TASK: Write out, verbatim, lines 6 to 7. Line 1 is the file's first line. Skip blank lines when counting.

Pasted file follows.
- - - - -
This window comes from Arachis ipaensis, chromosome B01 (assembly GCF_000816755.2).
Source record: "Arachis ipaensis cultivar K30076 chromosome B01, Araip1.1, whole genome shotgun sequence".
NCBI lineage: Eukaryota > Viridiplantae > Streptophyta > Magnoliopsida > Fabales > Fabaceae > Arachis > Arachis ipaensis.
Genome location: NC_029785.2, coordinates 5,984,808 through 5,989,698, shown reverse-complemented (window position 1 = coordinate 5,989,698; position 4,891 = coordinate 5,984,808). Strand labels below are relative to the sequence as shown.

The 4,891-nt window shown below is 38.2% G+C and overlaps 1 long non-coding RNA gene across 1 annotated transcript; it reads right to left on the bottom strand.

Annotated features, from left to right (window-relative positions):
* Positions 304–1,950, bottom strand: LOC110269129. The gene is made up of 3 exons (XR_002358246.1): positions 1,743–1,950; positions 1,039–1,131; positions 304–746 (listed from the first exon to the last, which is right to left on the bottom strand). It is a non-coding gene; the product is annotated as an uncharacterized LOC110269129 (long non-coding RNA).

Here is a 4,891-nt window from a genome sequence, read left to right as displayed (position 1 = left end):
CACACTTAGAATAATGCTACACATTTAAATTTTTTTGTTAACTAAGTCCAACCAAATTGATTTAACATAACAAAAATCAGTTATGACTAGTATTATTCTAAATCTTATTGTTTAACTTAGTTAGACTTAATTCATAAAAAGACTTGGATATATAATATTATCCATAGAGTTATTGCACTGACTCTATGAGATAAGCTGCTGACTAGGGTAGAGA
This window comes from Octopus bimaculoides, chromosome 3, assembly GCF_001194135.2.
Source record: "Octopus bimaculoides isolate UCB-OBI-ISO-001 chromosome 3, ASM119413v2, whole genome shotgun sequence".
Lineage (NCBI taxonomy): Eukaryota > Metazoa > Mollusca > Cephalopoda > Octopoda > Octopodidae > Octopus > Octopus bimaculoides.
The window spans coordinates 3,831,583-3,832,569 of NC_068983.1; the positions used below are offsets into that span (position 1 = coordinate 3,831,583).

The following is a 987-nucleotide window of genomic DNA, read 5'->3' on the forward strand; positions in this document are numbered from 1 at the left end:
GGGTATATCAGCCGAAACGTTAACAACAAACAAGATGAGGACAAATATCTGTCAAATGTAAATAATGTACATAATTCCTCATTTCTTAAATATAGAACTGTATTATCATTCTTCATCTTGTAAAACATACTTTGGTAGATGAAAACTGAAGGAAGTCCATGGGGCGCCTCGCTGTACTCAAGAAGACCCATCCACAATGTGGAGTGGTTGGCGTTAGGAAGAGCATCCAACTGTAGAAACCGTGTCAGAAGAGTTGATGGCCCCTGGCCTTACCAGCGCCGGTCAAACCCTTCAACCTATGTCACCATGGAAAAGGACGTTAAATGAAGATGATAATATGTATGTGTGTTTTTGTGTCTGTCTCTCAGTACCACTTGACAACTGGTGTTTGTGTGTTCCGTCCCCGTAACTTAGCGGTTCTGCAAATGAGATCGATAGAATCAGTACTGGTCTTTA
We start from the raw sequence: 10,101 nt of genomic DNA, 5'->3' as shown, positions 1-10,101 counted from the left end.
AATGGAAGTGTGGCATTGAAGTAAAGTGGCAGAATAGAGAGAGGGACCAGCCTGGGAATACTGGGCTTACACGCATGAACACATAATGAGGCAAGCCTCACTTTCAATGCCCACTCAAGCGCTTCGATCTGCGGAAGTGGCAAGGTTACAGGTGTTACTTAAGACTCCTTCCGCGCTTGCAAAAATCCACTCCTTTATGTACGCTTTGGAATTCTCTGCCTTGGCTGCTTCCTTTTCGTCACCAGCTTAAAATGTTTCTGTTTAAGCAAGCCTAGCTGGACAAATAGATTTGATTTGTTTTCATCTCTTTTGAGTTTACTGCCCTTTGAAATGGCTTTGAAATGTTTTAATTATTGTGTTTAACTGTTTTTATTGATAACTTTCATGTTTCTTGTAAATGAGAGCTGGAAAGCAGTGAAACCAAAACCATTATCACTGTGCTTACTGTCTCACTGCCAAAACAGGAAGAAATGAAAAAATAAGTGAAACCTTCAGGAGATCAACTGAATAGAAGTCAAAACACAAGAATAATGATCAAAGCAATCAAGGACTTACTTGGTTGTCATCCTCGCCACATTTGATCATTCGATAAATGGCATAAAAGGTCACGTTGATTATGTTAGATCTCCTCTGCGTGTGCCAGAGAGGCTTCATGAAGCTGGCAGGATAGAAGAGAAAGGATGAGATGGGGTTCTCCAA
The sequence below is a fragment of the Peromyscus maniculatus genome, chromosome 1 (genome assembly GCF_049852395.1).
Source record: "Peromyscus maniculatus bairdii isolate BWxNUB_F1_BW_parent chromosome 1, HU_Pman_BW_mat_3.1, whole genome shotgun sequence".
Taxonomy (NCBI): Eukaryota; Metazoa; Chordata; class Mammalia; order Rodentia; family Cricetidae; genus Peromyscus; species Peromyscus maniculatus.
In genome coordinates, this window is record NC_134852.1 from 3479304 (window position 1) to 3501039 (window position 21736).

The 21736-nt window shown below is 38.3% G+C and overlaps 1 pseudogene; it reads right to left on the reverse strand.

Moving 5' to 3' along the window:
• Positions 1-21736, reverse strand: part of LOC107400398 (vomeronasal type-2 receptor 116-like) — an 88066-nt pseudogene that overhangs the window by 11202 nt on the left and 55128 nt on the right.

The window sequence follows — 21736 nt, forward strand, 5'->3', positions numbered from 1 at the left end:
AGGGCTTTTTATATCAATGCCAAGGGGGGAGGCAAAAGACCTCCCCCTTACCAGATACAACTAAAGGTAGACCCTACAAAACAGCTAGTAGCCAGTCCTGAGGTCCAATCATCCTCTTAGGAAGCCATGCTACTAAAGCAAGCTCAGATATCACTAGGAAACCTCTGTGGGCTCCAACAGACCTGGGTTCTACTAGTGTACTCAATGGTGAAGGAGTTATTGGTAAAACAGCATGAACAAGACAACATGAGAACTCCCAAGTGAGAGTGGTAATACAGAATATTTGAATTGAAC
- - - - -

Annotated features, from left to right (window-relative positions):
* Positions 304–1,950, bottom strand: LOC110269129. The gene is made up of 3 exons (XR_002358246.1): positions 1,743–1,950; positions 1,039–1,131; positions 304–746 (listed from the first exon to the last, which is right to left on the bottom strand). It is a non-coding gene; the product is annotated as an uncharacterized LOC110269129 (long non-coding RNA).